Are Royalties Due After Patent Expires?

Kimble’s patent expired in 2010. Thereafter, Marvel brought a declaratory judgment action seeking a determination that it was no longer required to pay royalties on an expired patent. Marvel’s position was based on Brulotte v. Thys Co., 379 U.S. 29 (1964), where the Supreme Court held that a licensor is not entitled to patent royalties from a licensee after expiration of the licensed patent. The district court agreed with Marvel, finding no distinction between the fact that Brulotte involved a patent license agreement where the party receiving royalties retained ownership of the patent at issue and the Kimble/Marvel relationship where the party receiving royalties no longer owned the patent at issue. Thus, Brulotte controlled and no further royalties were required after expiration of the Kimble patent. The Ninth Circuit Court of Appeals affirmed reluctantly, agreeing that Brulotte was controlling precedent but felt that the decision was “counterintuitive.”

Decision

Continue Reading Judicial Update: Supreme Court Rules on Spider-Man Web Blaster Patent Royalties

Gavel iconContinuing with our series reporting on the recent U.S. Supreme Court decisions, today we will decipher the impact of the second patent case, Commil v. Cisco, and the claim of “induced infringement.”

Belief in Patent Invalidity is not a Defense

The Commil v. Cisco decision involved the issue of what knowledge is required by a defendant in a claim of induced patent infringement. Briefly, a party can be liable for directly infringing the patent of another, where it utilizes patented matter of another without authorization, or by inducing a third party to infringe a patent of another. Induced infringement often involves situations where a party may simply provide the means to third-parties and their use of those means result in infringement of a patent.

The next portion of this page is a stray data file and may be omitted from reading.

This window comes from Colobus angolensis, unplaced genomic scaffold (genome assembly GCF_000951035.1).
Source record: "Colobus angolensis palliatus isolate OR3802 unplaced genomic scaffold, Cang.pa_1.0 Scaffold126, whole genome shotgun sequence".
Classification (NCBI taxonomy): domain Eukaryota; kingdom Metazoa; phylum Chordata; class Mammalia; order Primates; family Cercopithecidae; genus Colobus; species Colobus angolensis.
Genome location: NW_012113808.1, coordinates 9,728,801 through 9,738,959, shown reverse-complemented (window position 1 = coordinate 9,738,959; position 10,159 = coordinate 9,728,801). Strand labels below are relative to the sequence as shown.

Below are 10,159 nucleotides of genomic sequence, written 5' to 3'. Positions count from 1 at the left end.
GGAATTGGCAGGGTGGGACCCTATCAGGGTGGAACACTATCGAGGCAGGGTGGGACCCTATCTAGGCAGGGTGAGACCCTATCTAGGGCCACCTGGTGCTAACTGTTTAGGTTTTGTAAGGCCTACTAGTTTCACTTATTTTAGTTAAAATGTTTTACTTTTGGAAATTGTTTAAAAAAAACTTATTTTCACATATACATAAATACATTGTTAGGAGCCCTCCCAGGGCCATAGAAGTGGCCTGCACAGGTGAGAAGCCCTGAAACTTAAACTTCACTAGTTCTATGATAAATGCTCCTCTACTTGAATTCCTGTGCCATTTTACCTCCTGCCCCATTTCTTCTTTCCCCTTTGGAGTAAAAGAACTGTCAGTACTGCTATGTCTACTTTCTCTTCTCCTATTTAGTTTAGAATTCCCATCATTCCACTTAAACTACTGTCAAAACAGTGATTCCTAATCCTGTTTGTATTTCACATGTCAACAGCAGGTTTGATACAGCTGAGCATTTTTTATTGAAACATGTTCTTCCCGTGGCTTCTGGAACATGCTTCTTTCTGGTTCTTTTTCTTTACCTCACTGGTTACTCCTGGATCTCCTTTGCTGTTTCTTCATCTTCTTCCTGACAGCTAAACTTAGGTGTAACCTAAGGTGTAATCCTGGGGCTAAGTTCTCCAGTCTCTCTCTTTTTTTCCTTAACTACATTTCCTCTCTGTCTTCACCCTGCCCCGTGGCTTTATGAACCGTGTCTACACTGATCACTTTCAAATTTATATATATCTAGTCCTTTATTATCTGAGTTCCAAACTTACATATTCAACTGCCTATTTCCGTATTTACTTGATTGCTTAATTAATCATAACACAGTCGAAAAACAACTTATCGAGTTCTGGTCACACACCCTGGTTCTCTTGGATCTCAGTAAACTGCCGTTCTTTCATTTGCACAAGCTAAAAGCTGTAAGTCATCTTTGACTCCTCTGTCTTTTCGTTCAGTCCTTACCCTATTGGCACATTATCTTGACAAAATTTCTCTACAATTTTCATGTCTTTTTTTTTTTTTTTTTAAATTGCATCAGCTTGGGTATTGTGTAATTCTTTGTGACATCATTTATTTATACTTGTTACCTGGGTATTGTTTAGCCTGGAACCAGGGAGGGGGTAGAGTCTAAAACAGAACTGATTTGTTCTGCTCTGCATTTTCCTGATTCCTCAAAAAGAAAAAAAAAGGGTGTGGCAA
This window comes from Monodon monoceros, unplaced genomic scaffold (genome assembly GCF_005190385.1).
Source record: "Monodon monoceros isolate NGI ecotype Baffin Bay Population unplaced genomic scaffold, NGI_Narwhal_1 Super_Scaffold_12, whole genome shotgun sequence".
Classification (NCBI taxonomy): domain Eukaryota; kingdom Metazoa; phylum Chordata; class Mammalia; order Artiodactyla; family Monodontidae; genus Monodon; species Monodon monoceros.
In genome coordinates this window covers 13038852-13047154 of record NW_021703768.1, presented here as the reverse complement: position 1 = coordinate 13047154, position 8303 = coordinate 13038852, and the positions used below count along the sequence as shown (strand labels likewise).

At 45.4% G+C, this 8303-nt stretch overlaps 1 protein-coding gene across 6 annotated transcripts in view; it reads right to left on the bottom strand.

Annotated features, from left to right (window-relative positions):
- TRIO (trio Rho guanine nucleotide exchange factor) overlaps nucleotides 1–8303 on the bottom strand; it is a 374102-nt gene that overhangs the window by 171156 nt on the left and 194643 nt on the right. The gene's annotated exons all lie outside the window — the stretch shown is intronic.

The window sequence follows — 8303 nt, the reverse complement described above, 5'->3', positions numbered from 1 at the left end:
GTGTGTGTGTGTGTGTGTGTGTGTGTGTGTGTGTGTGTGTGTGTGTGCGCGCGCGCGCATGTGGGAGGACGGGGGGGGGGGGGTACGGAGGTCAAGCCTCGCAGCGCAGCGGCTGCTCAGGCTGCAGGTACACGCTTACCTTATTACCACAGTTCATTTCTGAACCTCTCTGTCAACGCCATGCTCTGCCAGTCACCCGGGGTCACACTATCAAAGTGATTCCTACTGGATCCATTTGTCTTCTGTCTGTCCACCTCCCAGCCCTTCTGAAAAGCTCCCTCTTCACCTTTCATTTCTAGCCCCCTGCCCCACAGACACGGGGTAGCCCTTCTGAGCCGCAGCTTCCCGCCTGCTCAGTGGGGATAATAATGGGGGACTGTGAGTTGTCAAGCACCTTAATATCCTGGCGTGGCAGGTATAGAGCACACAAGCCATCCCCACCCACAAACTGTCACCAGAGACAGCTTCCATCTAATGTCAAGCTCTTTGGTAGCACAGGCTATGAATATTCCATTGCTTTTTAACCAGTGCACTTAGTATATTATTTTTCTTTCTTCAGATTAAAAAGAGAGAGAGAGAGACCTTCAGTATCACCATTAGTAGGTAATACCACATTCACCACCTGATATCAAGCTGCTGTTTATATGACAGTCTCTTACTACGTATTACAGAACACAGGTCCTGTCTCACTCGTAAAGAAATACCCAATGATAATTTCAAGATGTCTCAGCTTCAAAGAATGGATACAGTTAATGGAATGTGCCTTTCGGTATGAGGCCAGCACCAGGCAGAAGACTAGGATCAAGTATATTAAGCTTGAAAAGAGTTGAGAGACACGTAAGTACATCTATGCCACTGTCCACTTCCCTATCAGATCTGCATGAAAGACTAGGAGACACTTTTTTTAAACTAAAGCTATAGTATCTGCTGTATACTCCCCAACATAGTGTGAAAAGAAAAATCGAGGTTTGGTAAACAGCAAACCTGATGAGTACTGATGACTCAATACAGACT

Facts of the Case

Continue Reading Judicial Update: Commil v. Cisco

FlickrLess than five years after passing the America Invents Act (“AIA”), both the House and Senate have introduced bills to further reform the Patent Act, specifically in response to addressing the issue of abusive litigation by “patent trolls.” In the House, “The Innovation Act,” H.R. 9, was introduced in February, 2015. This bipartisan bill largely parallels legislation the House passed during the last Congress that ultimately died in the Senate. The House will likely pass this bill in the very near future, sending it again to the Senate. In the Senate, in May, 2015, the “Protecting American Talent and Entrepreneurship Act,” or PATENT Act, S. 1137, was introduced. This bill also has bipartisan support and was recently approved by the Senate Judiciary Committee.